Segue 1: Time Capsule of an Ancient Universe

There’s something fascinating about Segue 1, a galaxy first noticed in 2006 by the Sloan Digital Sky Survey. From the beginning, this patch of sky was puzzling to astronomers because despite it being only 75,000 light years away, the stars were extremely dim. A year later in 2007, Dr. Marla Geha of Yale University looked at this section of space in more detail. Her team concluded that Segue 1 is among the oldest galaxies in the universe! The stars contained within are billions upon billions of years old, harking back the first moments in history when galaxies first emerged.

Segue 1, which is situated in the constellation Leo, is exclusive for a couple reasons. First off, it only contains around a thousand stars, so it’s pretty puny dwarf galaxy. In comparison, our Milky Way has far more stars, around 400 billion. Segue 1, on the other hand, is mostly comprised of dark matter. Its overall mass is thousands of times greater than what can be accounted for based on stars alone! It isn’t just the lack of stars that makes Segue 1 so alluring though, or its abundance of dark matter; what really sets it apart from other dwarf galaxies is its chemical composition.

Both images of Segue 1show that the galaxy is so barren, it’s hard to classify it as one (Image Credit: MIT)

Both images of Segue 1show that the galaxy is so barren, it’s hard to classify it as one (Image Credit: MIT)


In an article published in the Astrophysical Journal titled, “Segue 1: An Unevolved Fossil Galaxy From the Early Universe”(arXiv version), a team of astronomers – led by Anna Frebel, from the Department of Physics at MIT – detail the unique attributes of this ancient collection of stars. With the help of the Magellan Telescope in Chile and the Keck Observatory in Hawaii, the team members were able to study a few of the brightest red giants in the galaxy.

By reading the spectrum of light emitted from the red giants, it was concluded that there is an extreme lack of metallic elements present within the galaxy. This finding was perplexing because of the galaxy’s age. Surely it should have had enough time to produce an abundance of heavy elements, however, very few were found.

Nebulae are the breeding grounds of stellar evolution. Clouds of gas and dust coalesce with the help of gravity to eventually start the fusion process of hydrogen into helium. After a billion or so years of fusion, the star generally explodes as a supernova; spewing its material out into the universe to start the process over again. However, due to the lack of heavy elements, Frebel and her team have concluded that the stars within this galaxy never matured.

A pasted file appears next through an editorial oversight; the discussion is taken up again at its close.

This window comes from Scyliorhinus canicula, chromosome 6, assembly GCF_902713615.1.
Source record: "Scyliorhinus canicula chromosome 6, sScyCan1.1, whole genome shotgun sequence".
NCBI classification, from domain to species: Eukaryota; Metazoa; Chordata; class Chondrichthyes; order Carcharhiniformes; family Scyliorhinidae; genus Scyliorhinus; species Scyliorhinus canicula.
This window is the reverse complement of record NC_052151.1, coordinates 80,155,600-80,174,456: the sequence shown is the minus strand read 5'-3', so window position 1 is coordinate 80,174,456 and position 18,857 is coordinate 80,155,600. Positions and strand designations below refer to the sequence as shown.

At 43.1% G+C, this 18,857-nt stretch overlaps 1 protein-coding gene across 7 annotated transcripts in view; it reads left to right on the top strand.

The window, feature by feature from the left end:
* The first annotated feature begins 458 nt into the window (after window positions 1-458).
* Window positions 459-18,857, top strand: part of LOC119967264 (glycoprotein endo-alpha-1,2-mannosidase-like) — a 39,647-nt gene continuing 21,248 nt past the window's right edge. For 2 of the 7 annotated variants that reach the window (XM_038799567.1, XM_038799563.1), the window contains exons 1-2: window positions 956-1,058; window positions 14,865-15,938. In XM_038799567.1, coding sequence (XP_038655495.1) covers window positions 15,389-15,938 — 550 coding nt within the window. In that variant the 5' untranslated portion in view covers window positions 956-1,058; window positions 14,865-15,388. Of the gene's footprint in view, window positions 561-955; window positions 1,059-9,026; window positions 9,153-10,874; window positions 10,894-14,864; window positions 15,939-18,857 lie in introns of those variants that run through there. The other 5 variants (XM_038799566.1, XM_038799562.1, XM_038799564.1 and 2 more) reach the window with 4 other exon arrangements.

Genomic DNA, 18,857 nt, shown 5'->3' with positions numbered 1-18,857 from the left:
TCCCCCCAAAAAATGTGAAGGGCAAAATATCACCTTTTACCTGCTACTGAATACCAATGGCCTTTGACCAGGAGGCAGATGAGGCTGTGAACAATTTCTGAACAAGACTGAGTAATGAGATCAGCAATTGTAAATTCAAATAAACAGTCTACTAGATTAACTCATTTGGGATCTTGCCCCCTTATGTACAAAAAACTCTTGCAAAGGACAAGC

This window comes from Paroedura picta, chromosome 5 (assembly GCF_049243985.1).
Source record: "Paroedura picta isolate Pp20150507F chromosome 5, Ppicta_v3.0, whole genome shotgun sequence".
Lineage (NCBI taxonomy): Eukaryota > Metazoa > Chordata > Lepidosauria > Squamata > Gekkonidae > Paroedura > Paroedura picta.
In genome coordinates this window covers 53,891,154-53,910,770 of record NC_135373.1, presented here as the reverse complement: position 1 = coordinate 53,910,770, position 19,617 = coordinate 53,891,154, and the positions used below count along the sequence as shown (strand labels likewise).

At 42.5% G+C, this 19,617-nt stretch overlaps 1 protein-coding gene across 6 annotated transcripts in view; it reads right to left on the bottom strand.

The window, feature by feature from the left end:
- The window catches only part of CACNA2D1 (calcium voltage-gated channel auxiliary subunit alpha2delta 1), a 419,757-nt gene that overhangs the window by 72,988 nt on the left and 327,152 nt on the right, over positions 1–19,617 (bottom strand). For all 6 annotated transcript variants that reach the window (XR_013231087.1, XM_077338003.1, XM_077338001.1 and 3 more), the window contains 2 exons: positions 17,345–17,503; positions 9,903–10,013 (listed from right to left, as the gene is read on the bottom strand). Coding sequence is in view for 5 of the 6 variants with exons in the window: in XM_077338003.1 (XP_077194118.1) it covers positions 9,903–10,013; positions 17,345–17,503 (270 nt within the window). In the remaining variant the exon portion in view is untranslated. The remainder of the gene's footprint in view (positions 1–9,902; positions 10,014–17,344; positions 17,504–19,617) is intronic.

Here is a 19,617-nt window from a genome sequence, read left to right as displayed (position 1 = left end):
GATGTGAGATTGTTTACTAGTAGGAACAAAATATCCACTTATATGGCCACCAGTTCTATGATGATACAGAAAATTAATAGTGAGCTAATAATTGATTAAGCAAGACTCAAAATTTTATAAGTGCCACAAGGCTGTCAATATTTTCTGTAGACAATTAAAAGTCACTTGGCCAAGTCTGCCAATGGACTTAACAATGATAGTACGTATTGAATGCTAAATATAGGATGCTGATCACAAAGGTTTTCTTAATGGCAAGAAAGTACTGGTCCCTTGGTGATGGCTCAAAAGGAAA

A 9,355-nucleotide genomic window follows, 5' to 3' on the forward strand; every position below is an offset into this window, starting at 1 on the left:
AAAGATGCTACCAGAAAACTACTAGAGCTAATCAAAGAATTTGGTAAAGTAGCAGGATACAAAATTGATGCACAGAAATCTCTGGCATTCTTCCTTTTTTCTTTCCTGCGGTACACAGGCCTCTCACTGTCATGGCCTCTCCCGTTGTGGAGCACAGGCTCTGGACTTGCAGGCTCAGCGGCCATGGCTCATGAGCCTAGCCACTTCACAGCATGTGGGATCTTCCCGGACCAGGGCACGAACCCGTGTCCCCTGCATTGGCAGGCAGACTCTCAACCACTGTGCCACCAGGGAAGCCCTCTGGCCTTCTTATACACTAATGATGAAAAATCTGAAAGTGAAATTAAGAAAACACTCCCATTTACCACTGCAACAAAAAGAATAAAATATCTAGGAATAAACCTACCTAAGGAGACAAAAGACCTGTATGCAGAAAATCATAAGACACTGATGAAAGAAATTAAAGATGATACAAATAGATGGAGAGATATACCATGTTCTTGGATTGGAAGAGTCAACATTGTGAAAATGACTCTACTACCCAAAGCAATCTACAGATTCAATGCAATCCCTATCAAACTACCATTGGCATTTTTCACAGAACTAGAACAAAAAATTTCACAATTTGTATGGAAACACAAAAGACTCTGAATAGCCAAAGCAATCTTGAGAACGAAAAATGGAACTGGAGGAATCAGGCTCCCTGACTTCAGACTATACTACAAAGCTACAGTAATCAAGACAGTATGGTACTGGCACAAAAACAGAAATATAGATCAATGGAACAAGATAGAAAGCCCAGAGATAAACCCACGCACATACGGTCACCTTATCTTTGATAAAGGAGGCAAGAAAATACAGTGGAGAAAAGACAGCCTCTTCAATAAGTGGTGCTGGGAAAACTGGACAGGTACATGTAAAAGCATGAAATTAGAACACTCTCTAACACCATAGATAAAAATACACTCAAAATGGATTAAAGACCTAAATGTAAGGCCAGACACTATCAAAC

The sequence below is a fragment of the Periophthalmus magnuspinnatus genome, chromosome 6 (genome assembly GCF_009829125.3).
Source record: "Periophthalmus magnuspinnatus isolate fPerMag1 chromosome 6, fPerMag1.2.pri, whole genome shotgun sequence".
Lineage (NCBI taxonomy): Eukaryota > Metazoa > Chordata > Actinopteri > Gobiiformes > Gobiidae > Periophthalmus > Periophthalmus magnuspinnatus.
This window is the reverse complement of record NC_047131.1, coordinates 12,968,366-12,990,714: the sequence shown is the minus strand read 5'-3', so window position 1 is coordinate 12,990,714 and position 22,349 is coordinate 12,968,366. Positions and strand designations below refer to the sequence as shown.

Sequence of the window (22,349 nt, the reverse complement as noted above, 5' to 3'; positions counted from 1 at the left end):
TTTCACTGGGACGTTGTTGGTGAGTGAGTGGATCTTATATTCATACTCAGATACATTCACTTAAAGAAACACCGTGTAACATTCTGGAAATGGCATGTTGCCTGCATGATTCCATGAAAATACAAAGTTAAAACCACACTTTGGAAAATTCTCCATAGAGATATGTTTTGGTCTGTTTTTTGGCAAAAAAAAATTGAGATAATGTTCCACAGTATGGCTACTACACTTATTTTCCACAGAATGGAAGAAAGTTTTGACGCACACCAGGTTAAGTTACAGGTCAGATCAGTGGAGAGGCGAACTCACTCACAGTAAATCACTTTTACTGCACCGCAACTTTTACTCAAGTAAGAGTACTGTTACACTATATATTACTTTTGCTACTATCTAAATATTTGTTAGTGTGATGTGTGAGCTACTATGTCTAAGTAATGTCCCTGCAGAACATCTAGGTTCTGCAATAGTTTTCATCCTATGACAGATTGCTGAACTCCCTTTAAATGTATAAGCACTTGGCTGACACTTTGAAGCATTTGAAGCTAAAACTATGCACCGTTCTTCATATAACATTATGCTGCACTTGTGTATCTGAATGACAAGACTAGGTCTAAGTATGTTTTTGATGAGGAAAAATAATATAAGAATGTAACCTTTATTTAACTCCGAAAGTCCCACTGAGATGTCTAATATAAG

Due to the properties of fusion, heavy elements are usually formed in stars that are older and more massive. Stellar furnaces convert simple elements into heavier ones by fusing atomic nuclei; eventually it maxes out when the core begins to fuse into iron. The overall chemical fingerprint of Segue 1 shows it contains about 1/2,500th of the iron our Sun does, only a few dozen such stars have ever been discovered that fit this criteria to a point.

Dwarf galaxies are common and provide value because they don’t experience the same extensive evolution as their larger counterparts do. In other words, they don’t go through multiple generations of supernovae/nebulae cycles. Due to this, they are considered relics of earlier times and hold more clues to the state of the universe during those points than modern renderings ever could. These small galaxies may even influence the formation of larger ones.

For Segue 1 specifically, it is believed that the elements with a weight higher than helium are the result of a limited amount of supernova explosions. Until we find more galaxies like it. we can only speculate as to why its development stalled. What we do know is that Segue 1 was born near the beginning of time and only progressed for a few generations; its like looking into a time capsule of the early universe!


This article was written by me, and originally published by From Quarks to Quasars, May 17, 2004.



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